The Co-Chairs of the OSCE Minsk Group (Ambassadors Igor Popov of Russia, Stephane Visconti of France, and Richard Hoagland of the United States of America), together with the Personal Representative of the OSCE Chairperson-in-Office, Ambassador Andrzej Kasprzyk, issued a statement following their visit to the region on June 19, APA reported.
The main purpose of the co-chairs’ visit was to discuss the position of the sides towards the next steps in the Nagorno-Karabakh peace process after the trilateral ministerial meeting in Moscow (28 April) as well as the overall situation in the conflict zone, said the statement.
“The co-chairs met with Armenian President Serzh Sargsyan in Yerevan (10 June) and with Azerbaijani President Ilham Aliyev in Baku (19 June). In both capitals, they also held consultations with the Foreign and Defence Ministers. The Co-Chairs traveled to Nagorno-Karabakh (12 June) to meet with de facto authorities, and visited a number of territories around Nagorno-Karabakh, including the Zangelan, Kubatly, Lachin, and Kelbajar districts. In Baku, they also met with the Azerbaijani community of Nagorno-Karabakh,” the statement said.
In their talks in Baku, the co-chairs expressed deep concern over the recent violations of the ceasefire, resulting in casualties on the Line of Contact, on the eve of their visit to Azerbaijan, according to the statement.
“They appealed to the leadership of Azerbaijan to avoid further escalation. The co-chairs are sending the same message to the leadership of Armenia and de facto authorities of Nagorno-Karabakh. They encouraged the sides to consider measures that would reduce tensions on the Line of Contact and the international border between Armenia and Azerbaijan,” said the statement.
“In both capitals, the co-chairs called upon the parties to re-engage in negotiations on substance, in good faith and with political will. They underscored that this is the only way to bring a lasting peace to the people of the region, who expect and deserve progress in the settlement of the conflict. The presidents expressed their intention to resume political dialogue in an attempt to find a compromise solution for the most controversial issues of the settlement,” according to the statement.
The co-chairs stated that they will travel to Vienna to brief the members of the Minsk Group on 3 July.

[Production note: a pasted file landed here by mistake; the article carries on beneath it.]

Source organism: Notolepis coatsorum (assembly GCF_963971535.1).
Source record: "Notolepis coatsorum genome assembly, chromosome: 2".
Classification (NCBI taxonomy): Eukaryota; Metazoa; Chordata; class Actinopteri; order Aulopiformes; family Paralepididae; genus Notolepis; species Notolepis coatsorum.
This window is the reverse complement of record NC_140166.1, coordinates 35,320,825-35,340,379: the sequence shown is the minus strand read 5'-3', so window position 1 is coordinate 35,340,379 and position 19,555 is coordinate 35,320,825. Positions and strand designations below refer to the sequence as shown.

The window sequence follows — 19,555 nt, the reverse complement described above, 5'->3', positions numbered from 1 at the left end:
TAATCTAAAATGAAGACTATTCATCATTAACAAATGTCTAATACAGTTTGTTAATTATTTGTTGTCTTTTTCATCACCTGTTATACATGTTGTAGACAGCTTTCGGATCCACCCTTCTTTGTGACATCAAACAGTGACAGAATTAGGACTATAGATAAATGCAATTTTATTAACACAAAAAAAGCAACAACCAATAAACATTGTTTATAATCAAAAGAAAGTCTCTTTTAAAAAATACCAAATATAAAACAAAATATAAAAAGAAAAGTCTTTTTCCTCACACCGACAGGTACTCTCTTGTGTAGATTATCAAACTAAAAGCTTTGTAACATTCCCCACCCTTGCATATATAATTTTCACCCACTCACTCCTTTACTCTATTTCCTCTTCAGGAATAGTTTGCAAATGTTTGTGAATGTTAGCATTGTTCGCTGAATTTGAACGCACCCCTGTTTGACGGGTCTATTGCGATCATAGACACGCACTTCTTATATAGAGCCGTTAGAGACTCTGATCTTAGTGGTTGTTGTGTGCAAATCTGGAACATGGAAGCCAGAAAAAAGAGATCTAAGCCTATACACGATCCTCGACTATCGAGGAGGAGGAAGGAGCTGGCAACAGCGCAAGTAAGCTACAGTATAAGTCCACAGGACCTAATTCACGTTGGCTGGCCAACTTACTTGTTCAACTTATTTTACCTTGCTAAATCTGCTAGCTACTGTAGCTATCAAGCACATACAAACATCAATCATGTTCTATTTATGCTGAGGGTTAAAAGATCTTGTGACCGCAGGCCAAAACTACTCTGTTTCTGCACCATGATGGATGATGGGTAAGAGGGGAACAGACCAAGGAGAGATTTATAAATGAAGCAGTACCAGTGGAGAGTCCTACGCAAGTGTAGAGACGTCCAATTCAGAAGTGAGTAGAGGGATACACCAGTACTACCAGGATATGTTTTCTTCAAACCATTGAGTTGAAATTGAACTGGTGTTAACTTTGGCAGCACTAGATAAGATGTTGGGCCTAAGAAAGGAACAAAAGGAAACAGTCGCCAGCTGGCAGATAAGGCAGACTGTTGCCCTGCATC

The co-chairs said that they also plan to meet again soon with the Azerbaijani and Armenian foreign ministers to discuss modalities of the forthcoming work.
The Nagorno-Karabakh conflict entered its modern phase when the Armenian SRR made territorial claims against the Azerbaijani SSR in 1988.
A fierce war broke out between Azerbaijan and Armenia over the Nagorno-Karabakh region of Azerbaijan. As a result of the war, Armenian armed forces occupied some 20 percent of Azerbaijani territory which includes Nagorno-Karabakh and seven adjacent districts (Lachin, Kalbajar, Aghdam, Fuzuli, Jabrayil, Gubadli and Zangilan), and over a million Azerbaijanis became refugees and internally displaced people.
The military operations finally came to an end when Azerbaijan and Armenia signed a ceasefire agreement in Bishkek in 1994.
Dealing with the settlement of the Nagorno-Karabakh conflict is the OSCE Minsk Group, which was created after the meeting of the CSCE (OSCE after the Budapest summit held in December 1994) Ministerial Council in Helsinki on 24 March 1992. The Group’s members include Azerbaijan, Armenia, Russia, the United States, France, Italy, Germany, Turkey, Belarus, Finland and Sweden.
Besides, the OSCE Minsk Group has a co-chairmanship institution, comprised of Russian, the US and French co-chairs, which began operating in 1996.
Resolutions 822, 853, 874 and 884 of the UN Security Council, which were passed in short intervals in 1993, and other resolutions adopted by the UN General Assembly, PACE, OSCE, OIC, and other organizations require Armenia to unconditionally withdraw its troops from Nagorno-Karabakh.